Though 5,000 gallons isn’t a quarter of what Cindi Williams used to receive from the Miocene Canal, she’s desperate to get water not only for her home but also for her garden, grape vines and fruit trees, she told the CN&R.
“That would be a great help, compared to nothing,” Williams said. “We would still be really, really frugal with the household water, but our plants, the trees, they’re dying.”
Williams is one of the many longtime canal users now in talks with PG&E regarding free water and delivery to their properties.
In November, the Upper Miocene Canal—also known as “the flumes”—was destroyed by the Camp Fire, leaving two dozen contracted users, most of them farmers and ranchers, without water for their livestock and orchards, and, for some, their homes. Other residents living alongside the canal have reported additional impacts—the leaky system, which is about 150 years old, has sustained streams, ponds and wells that are now drying up.
PG&E confirmed that it will not repair the damaged portion of the canal because of the cost, with initial estimates reaching at least $15 million. After deadline for last week’s Cover story (“Dried up, desperate,” June 27), PG&E spokesman Paul Moreno told the CN&R that the utility will coordinate and schedule deliveries for up to 5,000 gallons per week per household starting this week.
This offer will remain until the rainy season, he added, unless another short-term solution is found before then. Butte County has been serving as a mediator between PG&E, Cal Water (which owns the Lower Miocene), water users and providers to work toward a solution. Their next meeting will be in mid-July.
“While these trucked water deliveries will not be able to provide water users with the volumes of water the canal could deliver,” Moreno wrote in a statement to the CN&R, “it will be of help for those with critical water needs while we continue exploring potential long-term solutions with the broader stakeholders.”
Moreno told the CN&R that the utility has encouraged users to secure other sources of water at times when the canal is not available, including during annual maintenance and times of natural disasters requiring repairs.
Earlier this week, the CN&R spoke with water users about the deliveries. As of deadline, Williams, who lives near Butte Valley, said PG&E had scheduled someone to visit her home and assess her water needs. She anticipated her first delivery would arrive next week. Since November, she has been paying $250 to $550 every month for water delivery.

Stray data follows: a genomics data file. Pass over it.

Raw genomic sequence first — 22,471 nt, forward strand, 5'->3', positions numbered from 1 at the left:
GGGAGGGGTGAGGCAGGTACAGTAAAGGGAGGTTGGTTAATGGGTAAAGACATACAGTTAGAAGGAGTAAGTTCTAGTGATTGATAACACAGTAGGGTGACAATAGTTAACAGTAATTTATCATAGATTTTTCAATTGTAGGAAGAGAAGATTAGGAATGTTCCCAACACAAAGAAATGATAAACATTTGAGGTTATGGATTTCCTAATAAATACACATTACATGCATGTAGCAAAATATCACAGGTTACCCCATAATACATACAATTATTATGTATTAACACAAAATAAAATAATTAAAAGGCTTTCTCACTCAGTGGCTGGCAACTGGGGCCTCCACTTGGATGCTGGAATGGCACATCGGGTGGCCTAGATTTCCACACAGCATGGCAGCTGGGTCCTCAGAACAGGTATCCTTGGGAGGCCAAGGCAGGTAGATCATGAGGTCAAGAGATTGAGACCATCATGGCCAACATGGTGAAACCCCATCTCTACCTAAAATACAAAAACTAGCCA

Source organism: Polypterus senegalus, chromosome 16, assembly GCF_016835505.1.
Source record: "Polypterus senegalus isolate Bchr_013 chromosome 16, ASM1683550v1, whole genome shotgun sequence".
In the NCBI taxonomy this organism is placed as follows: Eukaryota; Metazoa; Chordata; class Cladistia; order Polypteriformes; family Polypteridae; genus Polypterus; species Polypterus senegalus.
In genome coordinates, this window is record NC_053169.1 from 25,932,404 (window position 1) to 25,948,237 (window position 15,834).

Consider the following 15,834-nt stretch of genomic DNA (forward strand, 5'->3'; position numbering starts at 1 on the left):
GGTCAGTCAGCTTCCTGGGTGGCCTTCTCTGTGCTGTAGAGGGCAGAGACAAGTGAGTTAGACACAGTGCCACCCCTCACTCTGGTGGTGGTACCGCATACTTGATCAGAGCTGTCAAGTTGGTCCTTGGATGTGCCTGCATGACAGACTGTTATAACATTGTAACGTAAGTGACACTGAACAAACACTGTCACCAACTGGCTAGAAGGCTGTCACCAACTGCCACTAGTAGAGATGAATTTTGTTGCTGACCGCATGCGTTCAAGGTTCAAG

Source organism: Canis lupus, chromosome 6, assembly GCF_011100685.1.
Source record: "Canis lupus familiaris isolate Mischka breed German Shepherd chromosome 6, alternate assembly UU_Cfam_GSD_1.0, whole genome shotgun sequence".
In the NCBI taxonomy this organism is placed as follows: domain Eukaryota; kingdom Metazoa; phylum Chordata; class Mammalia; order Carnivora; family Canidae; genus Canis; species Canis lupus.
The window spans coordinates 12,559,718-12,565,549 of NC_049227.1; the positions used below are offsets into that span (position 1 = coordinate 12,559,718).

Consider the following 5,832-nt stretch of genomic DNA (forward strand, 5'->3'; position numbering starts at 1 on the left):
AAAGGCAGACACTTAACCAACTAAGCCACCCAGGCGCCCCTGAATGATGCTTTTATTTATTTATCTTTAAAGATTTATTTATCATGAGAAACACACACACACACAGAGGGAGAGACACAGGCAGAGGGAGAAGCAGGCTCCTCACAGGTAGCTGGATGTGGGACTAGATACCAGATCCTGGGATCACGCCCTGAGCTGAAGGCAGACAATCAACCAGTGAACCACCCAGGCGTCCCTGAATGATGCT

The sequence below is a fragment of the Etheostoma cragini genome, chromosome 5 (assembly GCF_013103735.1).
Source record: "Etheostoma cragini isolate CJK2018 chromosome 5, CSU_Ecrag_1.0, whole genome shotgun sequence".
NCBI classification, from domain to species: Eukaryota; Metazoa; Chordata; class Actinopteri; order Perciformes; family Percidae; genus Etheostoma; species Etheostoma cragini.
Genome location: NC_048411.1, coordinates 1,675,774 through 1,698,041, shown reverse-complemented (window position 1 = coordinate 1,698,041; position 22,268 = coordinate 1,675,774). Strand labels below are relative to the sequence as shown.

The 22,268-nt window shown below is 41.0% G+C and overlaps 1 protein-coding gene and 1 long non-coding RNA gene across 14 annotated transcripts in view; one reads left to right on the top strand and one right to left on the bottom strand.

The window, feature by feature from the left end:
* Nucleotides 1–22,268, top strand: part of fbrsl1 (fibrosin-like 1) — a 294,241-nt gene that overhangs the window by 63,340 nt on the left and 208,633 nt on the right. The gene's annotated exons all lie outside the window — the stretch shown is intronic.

Another contracted user, Kurt Albrecht, told the CN&R that 5,000 gallons per week could provide water for his family’s livestock at Chaffin Family Orchards. Currently, they are drawing from a private reservoir for the cattle’s needs.
However, he is still concerned because it’s “not going to make a dent in the orchard.” He estimates 20 acres of the family’s stone fruits will have to be sacrificed if the farm’s water needs are not met by next summer, and 200 acres of olive trees are going dry.
At a public meeting last month, several other families reported similar scenarios will take place at their properties.
In Williams’ opinion, PG&E has had a contractual obligation to deliver this water since the canal went offline. Her contract states: “In case of shortage of supply from whatever cause, and during the period of such shortage, PG&E will make such appointment of its available supply of water among its customers in what, in its sole judgment, is the most reasonable manner possible.”
In an email, Moreno said that, in PG&E’s view, this clause does not guarantee water delivery but defines its “ability to manage the amount of water delivered to users along the canal during times of low supply so that as many contracted customers as possible can receive some water.”